“These wonderful poems open a world of sensation and memory. But it is a world revealed by language, never just controlled. The voice that guides the action here is openhearted and openminded—a lyric presence that never deserts the subject or the reader. Syntax, craft and cadence add to the gathering music from poem to poem with—to use a beautiful phrase from the book, ‘each note tethering sound to meaning.’”
Although at times haunting and elusive, the poems in Shara McCallum's latest collection Madwoman are transformative, seeking to chart and intertwine three stages of a mother's life from childhood to adulthood to motherhood. Rich with the complexities that join these states of being, the poems wrestle with the idea of being girl, woman and mother at once. McCallum questions how we form our identities and who shapes those identities for us.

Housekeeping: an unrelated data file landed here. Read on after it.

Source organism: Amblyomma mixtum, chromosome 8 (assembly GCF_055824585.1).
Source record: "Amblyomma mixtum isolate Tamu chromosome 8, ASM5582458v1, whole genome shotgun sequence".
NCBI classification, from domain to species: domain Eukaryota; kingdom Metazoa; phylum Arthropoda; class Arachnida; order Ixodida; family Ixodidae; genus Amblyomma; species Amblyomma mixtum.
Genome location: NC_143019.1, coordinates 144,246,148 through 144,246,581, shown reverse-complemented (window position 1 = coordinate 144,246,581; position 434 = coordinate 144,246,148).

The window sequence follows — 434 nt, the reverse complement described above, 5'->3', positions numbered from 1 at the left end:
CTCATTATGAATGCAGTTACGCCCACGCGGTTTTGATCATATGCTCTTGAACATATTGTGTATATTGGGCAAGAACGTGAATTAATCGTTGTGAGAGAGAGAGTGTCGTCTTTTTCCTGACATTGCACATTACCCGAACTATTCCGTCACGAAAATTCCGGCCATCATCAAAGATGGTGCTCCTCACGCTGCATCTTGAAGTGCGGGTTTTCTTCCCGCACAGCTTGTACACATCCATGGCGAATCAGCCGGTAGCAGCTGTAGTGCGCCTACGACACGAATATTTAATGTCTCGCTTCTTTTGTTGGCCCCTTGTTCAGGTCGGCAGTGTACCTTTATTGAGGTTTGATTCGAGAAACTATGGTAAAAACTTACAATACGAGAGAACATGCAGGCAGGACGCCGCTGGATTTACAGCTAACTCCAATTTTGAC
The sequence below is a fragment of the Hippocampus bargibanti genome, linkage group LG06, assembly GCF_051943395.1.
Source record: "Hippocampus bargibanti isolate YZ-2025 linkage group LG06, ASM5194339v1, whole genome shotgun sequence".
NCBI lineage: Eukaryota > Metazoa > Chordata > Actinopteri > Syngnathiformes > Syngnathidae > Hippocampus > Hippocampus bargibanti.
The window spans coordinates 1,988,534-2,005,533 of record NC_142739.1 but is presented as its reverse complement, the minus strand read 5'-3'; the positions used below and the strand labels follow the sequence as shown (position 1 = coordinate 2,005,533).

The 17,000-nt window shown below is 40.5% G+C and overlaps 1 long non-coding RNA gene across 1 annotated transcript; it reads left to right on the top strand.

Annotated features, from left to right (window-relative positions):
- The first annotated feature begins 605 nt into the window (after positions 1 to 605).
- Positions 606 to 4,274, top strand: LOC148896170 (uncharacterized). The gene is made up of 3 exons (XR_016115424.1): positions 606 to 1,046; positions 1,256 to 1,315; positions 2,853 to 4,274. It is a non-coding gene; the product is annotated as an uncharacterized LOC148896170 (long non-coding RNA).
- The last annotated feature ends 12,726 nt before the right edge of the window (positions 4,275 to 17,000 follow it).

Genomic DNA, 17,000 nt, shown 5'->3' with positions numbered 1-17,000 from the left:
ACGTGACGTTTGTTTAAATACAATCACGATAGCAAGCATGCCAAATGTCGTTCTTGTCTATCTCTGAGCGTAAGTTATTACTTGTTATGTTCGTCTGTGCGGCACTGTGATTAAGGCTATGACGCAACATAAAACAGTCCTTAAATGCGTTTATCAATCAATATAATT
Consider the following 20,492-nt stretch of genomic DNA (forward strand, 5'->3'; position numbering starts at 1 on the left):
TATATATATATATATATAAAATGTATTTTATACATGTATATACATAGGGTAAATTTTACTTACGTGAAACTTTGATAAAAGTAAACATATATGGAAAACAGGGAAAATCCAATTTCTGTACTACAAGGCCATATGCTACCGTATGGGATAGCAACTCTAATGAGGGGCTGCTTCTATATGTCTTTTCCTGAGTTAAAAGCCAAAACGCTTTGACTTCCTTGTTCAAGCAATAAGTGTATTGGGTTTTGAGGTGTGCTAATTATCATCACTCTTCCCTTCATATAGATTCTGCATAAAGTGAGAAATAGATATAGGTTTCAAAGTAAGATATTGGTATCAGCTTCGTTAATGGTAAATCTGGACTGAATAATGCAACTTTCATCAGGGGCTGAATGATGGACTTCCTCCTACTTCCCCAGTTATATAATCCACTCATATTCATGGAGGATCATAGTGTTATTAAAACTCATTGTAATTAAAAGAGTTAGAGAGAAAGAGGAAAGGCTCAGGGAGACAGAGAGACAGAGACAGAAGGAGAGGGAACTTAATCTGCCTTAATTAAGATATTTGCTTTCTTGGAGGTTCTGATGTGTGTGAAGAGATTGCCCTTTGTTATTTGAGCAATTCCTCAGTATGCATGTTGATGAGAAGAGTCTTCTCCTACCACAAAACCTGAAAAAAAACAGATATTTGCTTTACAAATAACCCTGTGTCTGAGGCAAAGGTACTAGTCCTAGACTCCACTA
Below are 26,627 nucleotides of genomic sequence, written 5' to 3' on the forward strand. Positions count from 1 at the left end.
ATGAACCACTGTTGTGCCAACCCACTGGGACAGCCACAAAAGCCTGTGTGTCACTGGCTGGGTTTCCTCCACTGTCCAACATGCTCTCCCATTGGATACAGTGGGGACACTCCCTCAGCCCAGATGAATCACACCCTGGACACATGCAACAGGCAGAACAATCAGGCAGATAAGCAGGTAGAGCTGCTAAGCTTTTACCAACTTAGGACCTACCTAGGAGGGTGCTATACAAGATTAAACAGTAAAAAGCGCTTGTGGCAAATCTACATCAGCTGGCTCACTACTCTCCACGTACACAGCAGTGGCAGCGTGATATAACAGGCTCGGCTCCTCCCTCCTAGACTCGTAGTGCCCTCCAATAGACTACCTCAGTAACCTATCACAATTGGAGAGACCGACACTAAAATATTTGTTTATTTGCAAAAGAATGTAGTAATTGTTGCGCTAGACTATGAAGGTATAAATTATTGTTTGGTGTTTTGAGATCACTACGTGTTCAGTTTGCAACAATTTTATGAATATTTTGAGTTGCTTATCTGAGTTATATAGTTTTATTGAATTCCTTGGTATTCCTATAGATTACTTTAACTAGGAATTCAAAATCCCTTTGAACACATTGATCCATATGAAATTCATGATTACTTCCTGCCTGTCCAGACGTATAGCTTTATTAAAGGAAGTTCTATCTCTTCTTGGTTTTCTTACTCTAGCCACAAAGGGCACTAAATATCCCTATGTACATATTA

Little soul—kind, wandering—
body's host and guest,
look how you've lowered yourself,
moving in a world of ice,
washed of colour. My girl,
what compelled you once
is no more.
“Shara McCallum is like a great marathoner traversing myth, mind, and memory. Her work steers us through the heart of troubled landscapes, as well as the landscapes of the troubled heart. ‘In the country where she lives which is no country, the madwoman maps desire’s coordinates onto her body,’ she writes in this wise, fiery new collection. There are no other poets writing with McCallum’s beautiful intensities of form and feeling.”